Hamilton Edible Education Forum, Take Two

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Author: Carolyn Webb

Posted: December 6, 2016

Categories: Edible Education Network / Food in the News / GoodFoodBites / Schools

By Cailey Campbell, Food Skills Program Coordinator at Neighbour to Neighbour’s Hamilton Community Food Centre (a partner of Community Food Centres Canada) in Hamilton, Ontario

Here in Hamilton there are lots of people doing Edible Education in schools, after-school programs and summer camps, in community gardens, and of course at home too. So when Neighbour to Neighbour co-hosted the first Hamilton Edible Education Forum in 2014 we got a snapshot of the many events, campaigns, and programs happening around food education for youth and children. From those first discussions, the Hamilton Edible Education Guide was born (led by Tastebuds Students Nutrition Collaborative) as a one-stop shop for food literacy programming for classrooms. hamiltonedibleeducationguide

This past October (2016), Neighbour to Neighbour helped to organize a second Edible Education Forum. The event brought together a dynamic group of people from across sectors, fueled by fair trade coffee and a good helping of freshly made tamales. We were able to re-open discussion on the Hamilton Edible Education Guide and explore what kind of networking could be possible.  Essentially, the forum was a space for people involved in edible education to make connections, share ideas, and evaluate our current tools and frameworks.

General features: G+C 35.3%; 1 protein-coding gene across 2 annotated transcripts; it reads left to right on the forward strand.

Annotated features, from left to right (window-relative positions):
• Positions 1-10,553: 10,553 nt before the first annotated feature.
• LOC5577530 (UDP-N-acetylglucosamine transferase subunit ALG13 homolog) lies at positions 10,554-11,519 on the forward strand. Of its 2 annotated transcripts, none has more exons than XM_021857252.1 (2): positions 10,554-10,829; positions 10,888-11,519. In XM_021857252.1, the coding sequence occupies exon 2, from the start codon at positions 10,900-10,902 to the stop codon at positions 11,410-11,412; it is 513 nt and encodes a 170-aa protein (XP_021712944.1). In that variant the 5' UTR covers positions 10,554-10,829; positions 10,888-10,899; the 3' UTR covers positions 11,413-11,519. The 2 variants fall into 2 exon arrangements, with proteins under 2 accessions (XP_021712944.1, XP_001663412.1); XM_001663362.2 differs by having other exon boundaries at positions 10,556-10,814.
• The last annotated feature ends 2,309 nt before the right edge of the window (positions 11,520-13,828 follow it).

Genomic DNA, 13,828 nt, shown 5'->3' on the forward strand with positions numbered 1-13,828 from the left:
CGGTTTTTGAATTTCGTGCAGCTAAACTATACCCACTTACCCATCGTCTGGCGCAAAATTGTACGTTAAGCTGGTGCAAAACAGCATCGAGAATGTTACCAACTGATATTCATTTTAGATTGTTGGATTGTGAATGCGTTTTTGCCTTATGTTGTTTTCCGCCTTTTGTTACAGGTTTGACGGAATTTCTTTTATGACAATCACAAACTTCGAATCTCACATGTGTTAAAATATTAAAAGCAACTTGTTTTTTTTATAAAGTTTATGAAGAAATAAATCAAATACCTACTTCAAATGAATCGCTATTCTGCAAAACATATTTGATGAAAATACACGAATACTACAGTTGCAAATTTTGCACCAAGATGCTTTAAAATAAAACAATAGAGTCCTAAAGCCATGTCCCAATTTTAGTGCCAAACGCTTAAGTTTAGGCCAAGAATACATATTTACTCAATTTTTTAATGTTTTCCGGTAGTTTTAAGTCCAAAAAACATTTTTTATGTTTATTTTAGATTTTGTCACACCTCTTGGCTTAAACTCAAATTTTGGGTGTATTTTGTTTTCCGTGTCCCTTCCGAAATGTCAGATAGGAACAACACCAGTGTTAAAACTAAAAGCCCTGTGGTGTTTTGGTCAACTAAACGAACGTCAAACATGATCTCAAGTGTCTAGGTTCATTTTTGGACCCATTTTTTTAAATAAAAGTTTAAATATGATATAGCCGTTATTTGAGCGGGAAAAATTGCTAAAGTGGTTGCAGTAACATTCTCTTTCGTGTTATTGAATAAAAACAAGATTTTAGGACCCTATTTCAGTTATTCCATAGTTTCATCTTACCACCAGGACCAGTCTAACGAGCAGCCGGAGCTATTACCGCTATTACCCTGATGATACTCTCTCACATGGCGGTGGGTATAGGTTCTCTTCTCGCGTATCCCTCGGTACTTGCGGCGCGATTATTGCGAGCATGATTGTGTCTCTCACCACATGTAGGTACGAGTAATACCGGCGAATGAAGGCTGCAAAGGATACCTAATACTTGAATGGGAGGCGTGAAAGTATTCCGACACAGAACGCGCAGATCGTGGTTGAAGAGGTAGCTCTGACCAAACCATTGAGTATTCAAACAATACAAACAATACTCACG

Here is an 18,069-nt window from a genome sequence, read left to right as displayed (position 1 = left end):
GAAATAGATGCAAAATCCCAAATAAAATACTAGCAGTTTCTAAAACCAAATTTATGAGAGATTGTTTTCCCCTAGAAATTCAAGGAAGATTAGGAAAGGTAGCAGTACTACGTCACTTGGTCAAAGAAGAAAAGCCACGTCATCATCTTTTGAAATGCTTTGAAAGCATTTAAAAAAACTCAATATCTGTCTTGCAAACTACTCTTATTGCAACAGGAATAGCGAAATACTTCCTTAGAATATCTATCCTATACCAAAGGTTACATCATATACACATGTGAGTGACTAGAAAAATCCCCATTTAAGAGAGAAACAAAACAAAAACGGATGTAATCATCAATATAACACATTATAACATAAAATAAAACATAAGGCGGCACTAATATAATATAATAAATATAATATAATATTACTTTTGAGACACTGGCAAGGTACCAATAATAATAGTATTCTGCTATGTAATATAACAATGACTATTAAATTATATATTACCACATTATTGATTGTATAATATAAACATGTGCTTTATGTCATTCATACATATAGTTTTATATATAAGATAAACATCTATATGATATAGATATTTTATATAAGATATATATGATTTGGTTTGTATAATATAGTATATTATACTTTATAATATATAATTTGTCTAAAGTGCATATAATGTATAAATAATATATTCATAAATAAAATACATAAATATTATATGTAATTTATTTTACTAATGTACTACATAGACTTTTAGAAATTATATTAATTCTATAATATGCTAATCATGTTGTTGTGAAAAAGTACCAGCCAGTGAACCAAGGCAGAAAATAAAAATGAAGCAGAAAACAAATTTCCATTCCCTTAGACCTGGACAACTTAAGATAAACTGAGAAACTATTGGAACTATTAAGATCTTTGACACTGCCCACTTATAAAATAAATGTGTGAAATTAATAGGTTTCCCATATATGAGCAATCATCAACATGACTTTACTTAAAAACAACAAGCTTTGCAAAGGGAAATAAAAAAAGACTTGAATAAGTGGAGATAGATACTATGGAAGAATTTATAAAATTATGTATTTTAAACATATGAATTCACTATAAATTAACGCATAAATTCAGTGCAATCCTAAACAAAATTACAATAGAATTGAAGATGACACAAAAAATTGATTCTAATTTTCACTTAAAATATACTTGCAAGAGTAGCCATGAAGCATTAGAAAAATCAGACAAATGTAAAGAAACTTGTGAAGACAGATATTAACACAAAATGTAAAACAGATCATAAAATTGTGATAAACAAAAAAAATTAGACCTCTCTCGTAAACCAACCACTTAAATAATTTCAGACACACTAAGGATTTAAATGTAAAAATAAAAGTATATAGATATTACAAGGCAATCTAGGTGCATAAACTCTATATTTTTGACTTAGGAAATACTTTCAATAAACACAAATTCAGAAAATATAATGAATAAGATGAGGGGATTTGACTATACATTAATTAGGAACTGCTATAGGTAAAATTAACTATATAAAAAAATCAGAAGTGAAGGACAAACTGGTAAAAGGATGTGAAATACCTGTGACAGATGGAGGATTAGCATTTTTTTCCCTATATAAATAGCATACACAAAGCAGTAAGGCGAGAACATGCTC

Community members who participated in the discussion are people engaged with youth spaces from: school boards, small businesses, not for profits, and even a high school environmental club! With the goals of edible education written out in front of us, we took a look at the Hamilton Edible Education Guide. In groups we discussed what we liked about the guide, what was missing from it and how it could be changed. Just about all the groups in the room overflowed with ideas about ways to shift things around, change them up and re-frame the guide to take it to the next level. Among the many good ways to move forward with Hamilton’s Edible Education Guide, some suggestions and first steps are to:

  • Expand the audience of the guide beyond the walls of the classroom (think: programmers in youth groups, after-school programs, rec programs, etc)
  • Continue to expand the guide for teachers to include more curriculum links with numeracy, in-class activities and outside educators who can come into the classroom
  • Help to promote the guide among youth groups so that they can advocate to their teachers as well

Emphasized throughout these discussions was the need for more encouragement of culturally-relevant food programming, food justice and racial justice advocacy. Another focus was the importance of involving communities in ways they feel are appropriate and comfortable. With so much going on, we learned that capacity was low amongst participants for establishing an official Network with regular meetings. Despite low capacity, many expressed that more work needed to be done on the level of advocacy for youth to have their voices heard. One idea is to host meetings that are also educational and where youth voices are included and amplified.

In the meantime, edible education is happening in Hamilton and the opportunity to meet up, make connections, and hear from each other at this year’s forum have been energizing and inspiring.

For more information or to ask for a copy of the full report please contact:

Cailey Campbell, Community Food Skills Program Coordinator, Neighbour 2 Neighbour’s Hamilton Community Food Centre, ccampbell@n2ncentre.com